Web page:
In the wake of Nov. 6’s power-shifting midterm elections, the White House plans to stay the course in tech policy and may even work with Democrats on beefing up the nation’s broadband infrastructure, a trio of Trump administration officials said today.
“We’re on the biggest IT transformation of all time,” said Chris Liddell, a former Microsoft executive who currently serves as White House deputy chief of staff for policy coordination. “I’ve worked inside the private sector for most of my life, for large companies, 100,000 people or so, but this is for literally millions of people. That’s a 10-year journey. That really hasn’t changed as a result of Tuesday.”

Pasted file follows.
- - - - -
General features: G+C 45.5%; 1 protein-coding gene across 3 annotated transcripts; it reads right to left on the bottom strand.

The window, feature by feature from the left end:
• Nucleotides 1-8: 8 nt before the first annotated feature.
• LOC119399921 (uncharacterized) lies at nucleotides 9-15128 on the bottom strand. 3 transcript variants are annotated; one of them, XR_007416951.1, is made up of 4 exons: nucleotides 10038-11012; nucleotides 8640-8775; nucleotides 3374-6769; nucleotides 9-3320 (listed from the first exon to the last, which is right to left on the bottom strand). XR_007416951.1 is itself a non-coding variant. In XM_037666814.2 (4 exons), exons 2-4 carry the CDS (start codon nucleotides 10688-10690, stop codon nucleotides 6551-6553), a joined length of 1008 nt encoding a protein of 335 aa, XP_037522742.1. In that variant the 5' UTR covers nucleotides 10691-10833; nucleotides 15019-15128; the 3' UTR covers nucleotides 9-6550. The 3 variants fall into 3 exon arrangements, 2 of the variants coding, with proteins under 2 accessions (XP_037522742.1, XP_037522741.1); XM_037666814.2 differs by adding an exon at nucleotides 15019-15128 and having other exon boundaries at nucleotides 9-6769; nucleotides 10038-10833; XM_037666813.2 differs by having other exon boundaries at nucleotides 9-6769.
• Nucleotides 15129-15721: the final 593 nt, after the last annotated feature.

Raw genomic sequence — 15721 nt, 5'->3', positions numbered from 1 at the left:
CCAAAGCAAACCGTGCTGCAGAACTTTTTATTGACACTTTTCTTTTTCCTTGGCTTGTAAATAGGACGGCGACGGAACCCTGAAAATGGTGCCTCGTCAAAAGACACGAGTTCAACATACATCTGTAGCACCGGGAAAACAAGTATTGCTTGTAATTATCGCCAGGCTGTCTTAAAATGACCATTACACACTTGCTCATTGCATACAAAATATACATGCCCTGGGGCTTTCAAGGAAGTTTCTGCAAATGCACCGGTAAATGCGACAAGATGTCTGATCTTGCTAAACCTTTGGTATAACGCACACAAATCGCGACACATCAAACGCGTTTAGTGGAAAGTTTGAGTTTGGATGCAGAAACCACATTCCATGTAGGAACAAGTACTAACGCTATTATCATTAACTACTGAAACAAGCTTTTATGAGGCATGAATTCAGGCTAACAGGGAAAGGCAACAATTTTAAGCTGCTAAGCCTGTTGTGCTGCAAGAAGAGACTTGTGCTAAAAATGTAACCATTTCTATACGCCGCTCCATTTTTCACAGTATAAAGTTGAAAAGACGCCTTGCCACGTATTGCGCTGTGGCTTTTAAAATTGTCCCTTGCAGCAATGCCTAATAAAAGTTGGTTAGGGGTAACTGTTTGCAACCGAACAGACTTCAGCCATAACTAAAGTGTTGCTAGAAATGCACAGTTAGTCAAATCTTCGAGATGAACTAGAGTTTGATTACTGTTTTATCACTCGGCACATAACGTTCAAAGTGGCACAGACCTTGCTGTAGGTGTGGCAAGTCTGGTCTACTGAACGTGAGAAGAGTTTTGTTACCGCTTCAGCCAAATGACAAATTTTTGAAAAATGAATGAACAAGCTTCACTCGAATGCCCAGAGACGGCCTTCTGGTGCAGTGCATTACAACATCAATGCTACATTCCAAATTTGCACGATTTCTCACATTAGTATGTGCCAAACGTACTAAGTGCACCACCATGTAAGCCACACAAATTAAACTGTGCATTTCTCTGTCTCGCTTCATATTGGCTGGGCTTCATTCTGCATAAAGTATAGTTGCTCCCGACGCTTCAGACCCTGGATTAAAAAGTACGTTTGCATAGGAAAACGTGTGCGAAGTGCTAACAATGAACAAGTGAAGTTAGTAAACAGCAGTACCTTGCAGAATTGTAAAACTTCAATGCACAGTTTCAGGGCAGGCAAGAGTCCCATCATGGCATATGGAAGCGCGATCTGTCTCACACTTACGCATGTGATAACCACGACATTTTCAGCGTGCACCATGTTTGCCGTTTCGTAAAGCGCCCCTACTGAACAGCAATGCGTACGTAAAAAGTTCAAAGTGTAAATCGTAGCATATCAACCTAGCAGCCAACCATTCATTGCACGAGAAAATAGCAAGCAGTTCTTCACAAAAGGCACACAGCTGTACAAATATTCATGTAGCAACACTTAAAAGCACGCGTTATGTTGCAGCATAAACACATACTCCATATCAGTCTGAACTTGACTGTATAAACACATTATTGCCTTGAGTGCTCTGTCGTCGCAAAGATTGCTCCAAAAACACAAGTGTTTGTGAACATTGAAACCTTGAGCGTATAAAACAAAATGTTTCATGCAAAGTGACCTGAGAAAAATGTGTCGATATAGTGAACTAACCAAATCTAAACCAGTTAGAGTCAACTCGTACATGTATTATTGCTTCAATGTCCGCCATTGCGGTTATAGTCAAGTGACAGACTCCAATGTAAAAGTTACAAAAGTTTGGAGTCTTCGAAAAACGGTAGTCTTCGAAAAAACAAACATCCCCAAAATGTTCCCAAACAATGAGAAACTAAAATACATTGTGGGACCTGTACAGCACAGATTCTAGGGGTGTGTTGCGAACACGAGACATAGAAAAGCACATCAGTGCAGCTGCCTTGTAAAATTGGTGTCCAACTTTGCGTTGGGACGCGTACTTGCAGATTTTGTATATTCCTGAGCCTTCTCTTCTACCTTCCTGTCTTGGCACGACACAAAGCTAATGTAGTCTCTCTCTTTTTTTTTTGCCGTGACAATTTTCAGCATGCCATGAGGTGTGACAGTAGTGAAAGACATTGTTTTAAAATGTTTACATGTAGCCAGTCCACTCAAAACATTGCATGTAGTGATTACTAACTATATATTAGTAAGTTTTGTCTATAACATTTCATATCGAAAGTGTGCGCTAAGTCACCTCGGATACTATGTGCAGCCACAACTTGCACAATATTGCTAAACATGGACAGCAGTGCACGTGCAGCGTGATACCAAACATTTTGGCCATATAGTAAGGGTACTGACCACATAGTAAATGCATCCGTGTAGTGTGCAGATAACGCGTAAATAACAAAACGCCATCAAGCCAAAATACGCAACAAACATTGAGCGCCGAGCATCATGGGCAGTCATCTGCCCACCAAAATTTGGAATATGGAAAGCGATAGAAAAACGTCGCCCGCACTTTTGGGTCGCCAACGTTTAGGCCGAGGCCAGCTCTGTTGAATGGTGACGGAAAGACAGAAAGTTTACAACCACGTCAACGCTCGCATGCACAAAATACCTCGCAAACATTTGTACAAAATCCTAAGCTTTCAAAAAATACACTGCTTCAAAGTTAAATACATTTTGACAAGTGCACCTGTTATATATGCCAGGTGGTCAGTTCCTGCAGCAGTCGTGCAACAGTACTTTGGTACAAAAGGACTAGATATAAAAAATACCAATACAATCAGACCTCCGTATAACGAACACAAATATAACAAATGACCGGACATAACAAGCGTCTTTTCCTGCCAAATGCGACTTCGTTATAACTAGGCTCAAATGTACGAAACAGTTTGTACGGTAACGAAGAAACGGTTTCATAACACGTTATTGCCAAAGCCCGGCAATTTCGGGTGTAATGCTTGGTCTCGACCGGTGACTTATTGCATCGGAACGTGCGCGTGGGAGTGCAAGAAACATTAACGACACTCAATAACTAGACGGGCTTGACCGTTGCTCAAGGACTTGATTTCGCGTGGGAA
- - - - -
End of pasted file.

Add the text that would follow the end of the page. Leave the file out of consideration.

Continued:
Liddell and two other White House officials — Abigail Slater, special assistant to the president on technology, telecom and cybersecurity policy; and Michael Kratsios, deputy U.S. chief technology officer — sized up the road ahead at Technology 202, a D.C. mini-conference presented by The Washington Post.